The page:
I think some of my partners didn't feel that way. They were more, just different approaches, very, very focused on deals. They were veteran deal makers, right, and had been in the industry forever. For me, I really felt a responsibility to get out there, press the flesh, talk to people, make myself available, also really respond to everybody that reached out to me because it's a nascent market. 

There have been business communities again in India for 5,000 years. It's just that private equity and venture capital wasn't institutionalized, so educating folks, "Don't send me a 100 page business plan, make it 10 pages," just basic stuff like that because you don't know what you don't know. Yeah. I love every part of my job and I still think it's the greatest job in the world. 

Jeremy Au: [00:33:02] Awesome. You mentioned something interesting, you said you were the only woman at the table. Tell us more what that was like. You said there were upsides to it, you made the best of it, so what was it like especially in those early days as well? 

Sarayu Srinivasan: [00:33:15] Jeremy, to be honest I never really thought about it. As I mentioned, I had a bit of a groundbreaking mother. I have a younger brother and also a lot of adopted brothers and sisters that my mother was bringing in throughout the years, but my mother and I were treated exactly the same, same moral standards, same expectation to perform, all of that stuff so I really never thought that something was done or wasn't done because I was a woman. 

I think to some extent that mentality's protected me because even today if something happens that's negative I almost never think it was because of my gender. I always think it's something else. I'm like, did I say something to him or did I do something, what happened? It's never because I was the woman in the room. 

That's actually been a very safe place to for me, I think, psychologically. I've also ignored the times when I did realize maybe someone said something and also just never took it to heart. I ignored/didn't acknowledge, didn't see it, but I also really owned the power that I had a woman in the room right? 

I would go to the NVCA meeting and I would be one of three women in the room. That was great because everybody wanted to talk to me, everybody wanted me at their dinners, people wouldn't forget me. I made friends with all the top tier GP's but I wasn't a GP myself. I mean, it was actually an advantage. 

I always just thought of it as something that actually was a great thing. I think in all of my years there was one time when I was in kind of a village somewhere in Asia and talking to an entrepreneur in a rural area, and he actually just said, "I'm sorry. I really haven't talked to a woman doing this job and it's just making me nervous." 

I did not take that personally at all, and I don't think he meant it in a personal way. I said, "Okay. Well, I don't bite so you can talk to me or you can talk to the other guy and he can tell me what you're saying." We just turned it into a funny thing. I just realized, maybe people like him hadn't ever seen somebody like me. Yeah. It just wasn't something that played a huge role in my consciousness. 

Jeremy Au: [00:35:48] What was it that made you say like, "I like this job?" Was it the moment where you're just hanging out with them and you enjoy the moment, the flow of it? Was it more like being in the moment or was it more like the intellectual pursuit? Where was it that you were like, "Okay. I got into VC," which is one part of it, but at what point were you kind of like, "Oh, I like it enough to keep going?"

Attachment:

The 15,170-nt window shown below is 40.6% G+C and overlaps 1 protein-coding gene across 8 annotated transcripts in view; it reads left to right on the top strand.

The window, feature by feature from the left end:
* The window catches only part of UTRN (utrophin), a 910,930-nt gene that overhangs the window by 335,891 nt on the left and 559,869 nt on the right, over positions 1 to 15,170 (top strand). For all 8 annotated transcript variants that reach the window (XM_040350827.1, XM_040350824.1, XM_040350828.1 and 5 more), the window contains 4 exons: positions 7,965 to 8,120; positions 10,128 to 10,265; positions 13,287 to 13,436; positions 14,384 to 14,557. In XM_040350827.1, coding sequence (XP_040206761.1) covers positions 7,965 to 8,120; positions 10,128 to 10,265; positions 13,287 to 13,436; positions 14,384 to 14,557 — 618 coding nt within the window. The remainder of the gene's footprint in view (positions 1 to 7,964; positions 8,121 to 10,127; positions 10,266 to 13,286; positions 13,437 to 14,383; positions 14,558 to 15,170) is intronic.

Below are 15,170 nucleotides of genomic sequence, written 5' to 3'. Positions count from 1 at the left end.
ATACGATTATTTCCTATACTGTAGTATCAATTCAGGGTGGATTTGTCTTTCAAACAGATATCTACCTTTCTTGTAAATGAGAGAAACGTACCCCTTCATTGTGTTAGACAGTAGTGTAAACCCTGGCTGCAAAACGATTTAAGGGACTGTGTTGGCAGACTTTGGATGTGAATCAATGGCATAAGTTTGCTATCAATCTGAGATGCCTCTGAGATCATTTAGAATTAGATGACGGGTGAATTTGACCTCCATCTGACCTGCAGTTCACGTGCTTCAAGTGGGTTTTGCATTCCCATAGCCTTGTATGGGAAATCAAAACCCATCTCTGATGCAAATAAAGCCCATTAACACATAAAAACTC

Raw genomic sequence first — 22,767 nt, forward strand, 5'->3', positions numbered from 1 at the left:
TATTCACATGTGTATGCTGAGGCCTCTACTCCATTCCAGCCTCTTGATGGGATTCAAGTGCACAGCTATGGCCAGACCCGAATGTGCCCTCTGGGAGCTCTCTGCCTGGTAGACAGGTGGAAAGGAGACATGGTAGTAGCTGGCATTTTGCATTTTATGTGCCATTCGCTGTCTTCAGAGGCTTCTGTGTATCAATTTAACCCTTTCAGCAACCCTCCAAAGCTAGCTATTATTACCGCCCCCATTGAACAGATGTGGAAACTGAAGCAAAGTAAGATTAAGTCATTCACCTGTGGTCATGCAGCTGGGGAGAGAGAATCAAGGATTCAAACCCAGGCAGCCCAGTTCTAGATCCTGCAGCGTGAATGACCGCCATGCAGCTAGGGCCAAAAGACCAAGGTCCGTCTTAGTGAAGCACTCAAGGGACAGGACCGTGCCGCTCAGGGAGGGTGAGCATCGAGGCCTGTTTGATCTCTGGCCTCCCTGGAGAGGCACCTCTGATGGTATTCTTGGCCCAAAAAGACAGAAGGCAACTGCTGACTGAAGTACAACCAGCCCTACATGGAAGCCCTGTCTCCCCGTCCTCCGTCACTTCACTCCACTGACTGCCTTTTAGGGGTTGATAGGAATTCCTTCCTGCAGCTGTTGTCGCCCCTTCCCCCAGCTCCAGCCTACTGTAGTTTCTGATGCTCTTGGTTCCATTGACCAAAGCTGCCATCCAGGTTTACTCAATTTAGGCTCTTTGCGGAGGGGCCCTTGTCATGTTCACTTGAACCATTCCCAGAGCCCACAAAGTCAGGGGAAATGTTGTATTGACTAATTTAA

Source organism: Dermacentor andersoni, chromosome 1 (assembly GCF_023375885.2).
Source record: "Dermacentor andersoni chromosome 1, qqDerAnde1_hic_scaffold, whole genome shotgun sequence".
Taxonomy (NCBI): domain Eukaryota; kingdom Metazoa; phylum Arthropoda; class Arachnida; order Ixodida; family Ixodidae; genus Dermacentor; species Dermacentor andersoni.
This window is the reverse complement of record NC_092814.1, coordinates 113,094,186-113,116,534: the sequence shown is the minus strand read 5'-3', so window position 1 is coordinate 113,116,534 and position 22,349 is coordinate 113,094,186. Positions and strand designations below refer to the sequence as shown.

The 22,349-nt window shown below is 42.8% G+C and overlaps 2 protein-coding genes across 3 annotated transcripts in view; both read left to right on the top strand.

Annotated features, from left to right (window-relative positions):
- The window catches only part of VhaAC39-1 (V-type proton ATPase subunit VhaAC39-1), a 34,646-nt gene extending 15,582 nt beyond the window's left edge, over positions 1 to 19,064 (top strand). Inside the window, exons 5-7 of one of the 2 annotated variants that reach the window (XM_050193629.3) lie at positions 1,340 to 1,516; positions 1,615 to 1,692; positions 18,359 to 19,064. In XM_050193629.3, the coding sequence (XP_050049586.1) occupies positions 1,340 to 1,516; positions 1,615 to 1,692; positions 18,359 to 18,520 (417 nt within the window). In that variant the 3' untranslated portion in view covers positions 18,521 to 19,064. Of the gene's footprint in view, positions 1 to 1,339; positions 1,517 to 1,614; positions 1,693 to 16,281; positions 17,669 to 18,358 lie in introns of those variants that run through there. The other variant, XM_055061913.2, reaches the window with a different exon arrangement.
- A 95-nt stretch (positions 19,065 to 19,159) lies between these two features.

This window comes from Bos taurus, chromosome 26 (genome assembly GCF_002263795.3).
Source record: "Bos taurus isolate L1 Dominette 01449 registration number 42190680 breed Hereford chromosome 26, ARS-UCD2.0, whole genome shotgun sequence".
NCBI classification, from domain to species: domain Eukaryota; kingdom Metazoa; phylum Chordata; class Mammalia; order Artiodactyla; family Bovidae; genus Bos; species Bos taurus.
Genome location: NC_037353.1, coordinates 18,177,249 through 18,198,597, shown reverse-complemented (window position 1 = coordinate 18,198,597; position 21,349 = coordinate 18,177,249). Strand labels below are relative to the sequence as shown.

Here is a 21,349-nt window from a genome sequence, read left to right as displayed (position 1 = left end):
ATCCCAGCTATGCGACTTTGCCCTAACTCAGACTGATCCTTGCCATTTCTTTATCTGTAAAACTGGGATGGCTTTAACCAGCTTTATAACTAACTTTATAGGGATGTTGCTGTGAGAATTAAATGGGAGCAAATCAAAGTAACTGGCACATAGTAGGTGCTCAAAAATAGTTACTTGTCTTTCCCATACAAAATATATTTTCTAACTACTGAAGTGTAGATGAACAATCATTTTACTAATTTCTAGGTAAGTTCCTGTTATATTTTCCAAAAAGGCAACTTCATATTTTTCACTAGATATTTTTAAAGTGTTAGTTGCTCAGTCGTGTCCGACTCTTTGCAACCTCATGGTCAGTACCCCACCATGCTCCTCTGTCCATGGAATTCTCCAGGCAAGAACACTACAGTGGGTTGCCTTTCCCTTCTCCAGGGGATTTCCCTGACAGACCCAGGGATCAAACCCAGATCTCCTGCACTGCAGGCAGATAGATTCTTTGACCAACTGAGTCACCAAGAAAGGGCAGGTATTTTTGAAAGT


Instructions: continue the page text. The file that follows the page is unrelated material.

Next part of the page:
Sarayu Srinivasan: [00:36:13] I would say probably from day one, to be honest. I just loved every part of the job. I loved sourcing the companies, I liked doing the due diligence, I liked negotiating with the entrepreneurs. Intel Capital is unlike other CVCs, we function actually like, at that time it was run by a very successful financier who turned it into what it is or what it was. 

We would look at all different kinds of deals that a lot of people would say, "I don't understand what this has to do with chips." I'm like, "Neither do I but we're still going to invest in it." I mean, all joking aside there was always a strategic connection but that connection could be making an eyes and ears deal to see what was happening in the market, or it could be to extend our geographic reach. 

We were looking at deals like financial investors and also with a strategy but it was a very broad kind of mandate. I loved talking to entrepreneurs, I loved figuring out how I could add value, I loved beating out the guys from Sequoia on a deal and having an entrepreneur choose me, or getting my foot in the door in a really hot deal which I was able to do again, and again, and again, and again. 

That became sort of a superpower that people would, even when they were right about to turn around the term sheet, would be willing to come in and take my meeting. That was great. Then the whole part of being on the board and facilitating, helping the company in whatever way possible. 

That's really how I see myself, as somebody that is a coach, a therapist, a facilitator, business development person. I mean, I don't work for the company but I strive to act like that and really be a support for the CEO in any way that I can. I love that part. 

Of course I love when there's a phenomenal outcome, right, when there's an exit. You feel pride. I mean, still to this day I have so much pride for the companies that made it and even the companies that didn't, right? Because as you well know, Jeremy, the entrepreneurial journey is not easy. I know we've glamorized it, and Shark Tank makes it feel like, "Oh, I'm going to go and pitch ..."